Fox Host Defends Science And Takes Anti-Vaxxers To The Woodshed Over Measles Outbreak (VIDEO)

A Fox News host actually defended science and amazingly blasted anti-vaxxers for not vaccinating their kids against the measles in the midst of a serious outbreak of the virus across the nation.

As health officials in 14 states across the country deal with over 100 cases of one of the most contagious and deadly viruses in human history, anti-vaccination advocates stubbornly refuse to get their children the necessary shots to prevent themselves and others from contracting the disease.

Even Fox News hosts such as Andrea Tantaros, and some Republican politicians such as Rand Paul and Chris Christie have pandered to the anti-vaxxers by supporting their choice to not vaccinate. But one Fox host has had enough of this anti-science bullsh*t.

During his show on Monday, Shephard Smith echoed President Obama’s call for parents to get their children vaccinated to prevent them from catching the measles, a disease that had once been eradicated in America only 15 years ago. Smith also shockingly slammed anti-vaxxers and their dangerous ideology.

“The White House and the Centers for Disease Control and Prevention made a new pitch to Americans, to please, please get your measles vaccinations as the outbreak spreads even further. Hello, science?! A lot of you want to talk about science deniers, that’s what you are people! You non-vaxxers, you’re science deniers! That’s it!”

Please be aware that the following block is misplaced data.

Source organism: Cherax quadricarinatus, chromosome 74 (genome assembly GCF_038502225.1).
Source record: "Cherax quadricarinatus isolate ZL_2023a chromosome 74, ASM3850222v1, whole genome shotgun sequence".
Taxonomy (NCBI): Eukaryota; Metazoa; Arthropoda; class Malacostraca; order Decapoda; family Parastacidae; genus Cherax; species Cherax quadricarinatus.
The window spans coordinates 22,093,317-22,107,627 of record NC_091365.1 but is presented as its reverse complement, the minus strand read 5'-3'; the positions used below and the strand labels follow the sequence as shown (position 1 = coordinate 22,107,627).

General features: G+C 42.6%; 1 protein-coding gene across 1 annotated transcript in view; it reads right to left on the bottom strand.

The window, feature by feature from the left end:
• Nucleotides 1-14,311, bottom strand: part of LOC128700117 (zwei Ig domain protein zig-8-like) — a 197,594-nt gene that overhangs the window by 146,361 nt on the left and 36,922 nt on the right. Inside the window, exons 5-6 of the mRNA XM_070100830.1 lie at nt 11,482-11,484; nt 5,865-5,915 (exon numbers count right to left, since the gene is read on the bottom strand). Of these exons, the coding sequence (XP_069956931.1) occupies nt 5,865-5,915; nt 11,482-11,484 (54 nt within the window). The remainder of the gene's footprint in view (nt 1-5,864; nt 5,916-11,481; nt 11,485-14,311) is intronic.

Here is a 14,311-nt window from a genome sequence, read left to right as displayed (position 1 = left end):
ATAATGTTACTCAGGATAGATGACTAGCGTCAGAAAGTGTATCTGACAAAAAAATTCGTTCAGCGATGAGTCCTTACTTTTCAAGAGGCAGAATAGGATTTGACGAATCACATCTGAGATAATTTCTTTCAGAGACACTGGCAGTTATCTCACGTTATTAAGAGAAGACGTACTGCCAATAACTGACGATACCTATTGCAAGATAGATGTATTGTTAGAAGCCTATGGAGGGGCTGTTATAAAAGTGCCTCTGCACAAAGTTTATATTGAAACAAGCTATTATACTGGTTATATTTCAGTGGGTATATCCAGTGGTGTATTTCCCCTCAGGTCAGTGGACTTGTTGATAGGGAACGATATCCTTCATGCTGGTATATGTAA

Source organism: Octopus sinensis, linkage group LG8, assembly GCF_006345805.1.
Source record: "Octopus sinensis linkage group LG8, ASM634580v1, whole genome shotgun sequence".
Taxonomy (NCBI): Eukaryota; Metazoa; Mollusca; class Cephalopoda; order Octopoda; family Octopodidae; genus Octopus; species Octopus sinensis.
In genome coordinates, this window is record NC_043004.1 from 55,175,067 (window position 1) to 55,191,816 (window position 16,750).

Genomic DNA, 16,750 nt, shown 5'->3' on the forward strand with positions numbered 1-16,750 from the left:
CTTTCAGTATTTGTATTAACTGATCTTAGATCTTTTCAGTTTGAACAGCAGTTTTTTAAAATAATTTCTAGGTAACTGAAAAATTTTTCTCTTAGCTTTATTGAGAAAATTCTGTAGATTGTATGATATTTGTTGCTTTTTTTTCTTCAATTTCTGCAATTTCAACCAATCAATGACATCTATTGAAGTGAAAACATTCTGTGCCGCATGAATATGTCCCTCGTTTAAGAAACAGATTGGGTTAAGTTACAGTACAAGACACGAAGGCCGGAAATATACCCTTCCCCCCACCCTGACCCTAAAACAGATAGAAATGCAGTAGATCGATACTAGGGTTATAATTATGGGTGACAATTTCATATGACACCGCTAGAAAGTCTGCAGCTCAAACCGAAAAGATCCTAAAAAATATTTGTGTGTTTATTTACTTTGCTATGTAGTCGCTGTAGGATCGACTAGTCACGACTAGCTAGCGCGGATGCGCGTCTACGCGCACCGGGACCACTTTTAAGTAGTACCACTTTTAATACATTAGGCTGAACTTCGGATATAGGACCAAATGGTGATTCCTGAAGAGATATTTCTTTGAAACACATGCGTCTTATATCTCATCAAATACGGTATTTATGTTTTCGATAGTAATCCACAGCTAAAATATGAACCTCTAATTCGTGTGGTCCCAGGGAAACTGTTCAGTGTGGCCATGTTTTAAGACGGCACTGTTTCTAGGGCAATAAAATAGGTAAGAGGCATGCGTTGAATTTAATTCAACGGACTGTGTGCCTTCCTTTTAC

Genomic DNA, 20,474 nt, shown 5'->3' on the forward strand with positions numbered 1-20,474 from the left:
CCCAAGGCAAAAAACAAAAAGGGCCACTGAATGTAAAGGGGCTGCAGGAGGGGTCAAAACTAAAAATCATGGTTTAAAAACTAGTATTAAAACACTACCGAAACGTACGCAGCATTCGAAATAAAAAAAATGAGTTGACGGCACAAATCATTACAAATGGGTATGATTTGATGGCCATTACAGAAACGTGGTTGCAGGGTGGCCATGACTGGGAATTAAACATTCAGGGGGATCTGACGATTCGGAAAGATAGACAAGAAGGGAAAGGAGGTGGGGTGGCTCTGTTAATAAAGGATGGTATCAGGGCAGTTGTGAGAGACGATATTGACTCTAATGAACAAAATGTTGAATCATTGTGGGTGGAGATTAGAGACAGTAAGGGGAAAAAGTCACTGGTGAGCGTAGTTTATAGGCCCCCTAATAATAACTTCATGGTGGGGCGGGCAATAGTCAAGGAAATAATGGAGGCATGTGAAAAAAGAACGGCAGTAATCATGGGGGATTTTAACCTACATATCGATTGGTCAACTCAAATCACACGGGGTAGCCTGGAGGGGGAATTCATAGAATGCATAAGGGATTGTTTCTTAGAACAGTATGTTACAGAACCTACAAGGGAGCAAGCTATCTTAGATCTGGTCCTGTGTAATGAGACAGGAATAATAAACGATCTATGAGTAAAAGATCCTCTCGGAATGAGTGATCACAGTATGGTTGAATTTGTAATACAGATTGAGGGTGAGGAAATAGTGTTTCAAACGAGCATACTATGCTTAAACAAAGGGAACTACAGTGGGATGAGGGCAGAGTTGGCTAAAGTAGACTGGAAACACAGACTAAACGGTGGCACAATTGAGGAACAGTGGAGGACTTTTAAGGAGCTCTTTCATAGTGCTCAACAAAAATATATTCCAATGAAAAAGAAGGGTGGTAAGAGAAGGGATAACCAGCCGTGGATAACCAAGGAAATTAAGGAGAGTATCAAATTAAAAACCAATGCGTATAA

Smith went on to remind everyone that the outbreak began at Disneyland in California when an un-vaccinated person entered the park while carrying the virus and inadvertently infected other un-vaccinated people. Smith then mentioned that anti-vaxxers believe that vaccines cause autism, leading the Fox host to put his foot down on the side of science.

“A small minority of parents refuse vaccines for their children citing all kinds of weirdness, including a possible link to autism, which science says does not exist. And according to the CDC, there is absolutely no link to autism and all the anti-vaxxers are hurting all the other little children by not letting little Johnny and little Janey get their shots. Get your shots! C’mon now!”

Here’s the video via YouTube:

Shephard Smith is absolutely right on this issue. For too long, anti-vaxxers have been a major threat to public health and safety. So much so, that it’s time to make vaccinations mandatory by law, and to punish parents who continue to refuse to vaccinate. Whether it be prison time or losing custody of their children, parents should have to face real consequences for putting the health of theirs and other children at risk.

And Smith isn’t alone at Fox when it comes to vaccines. Their own medical expert, Dr. Marc Siegel also took anti-vaxxers to the woodshed for their ridiculous and dangerous anti-science beliefs:

“Let me be clear on this, I see no debate whatsoever. Period. This is the greatest vaccine that has ever been created in the history of vaccines. You know we stamped out measles in the United States in 2000. It was incredible because measles is the most contagious virus known to man. If you had measles there would be a 90 percent chance that I would get it by sitting next to you if I weren’t vaccinated. It’s so much more contagious than the flu. We were talking about Ebola, this is a million times more contagious than Ebola! Your celebrities did not go to medical school! In California, there’s 13,000 parents that are taking a personal belief exemption, allowing their kids to go to school without that second MMR vaccine. You need one after you’re 1 year old, and then you need one again before you’re 5 or 6 years old. I think these parents are putting children at risk in schools. I think schools should consider not allowing these kids in. Make them be homeschooled if they don’t have this vaccine. Why should my child be a risk because your child isn’t vaccinated?”

Here’s that video via YouTube:

When even Fox News hosts and experts are turning against you and your crazy anti-science cause, it’s a lost one.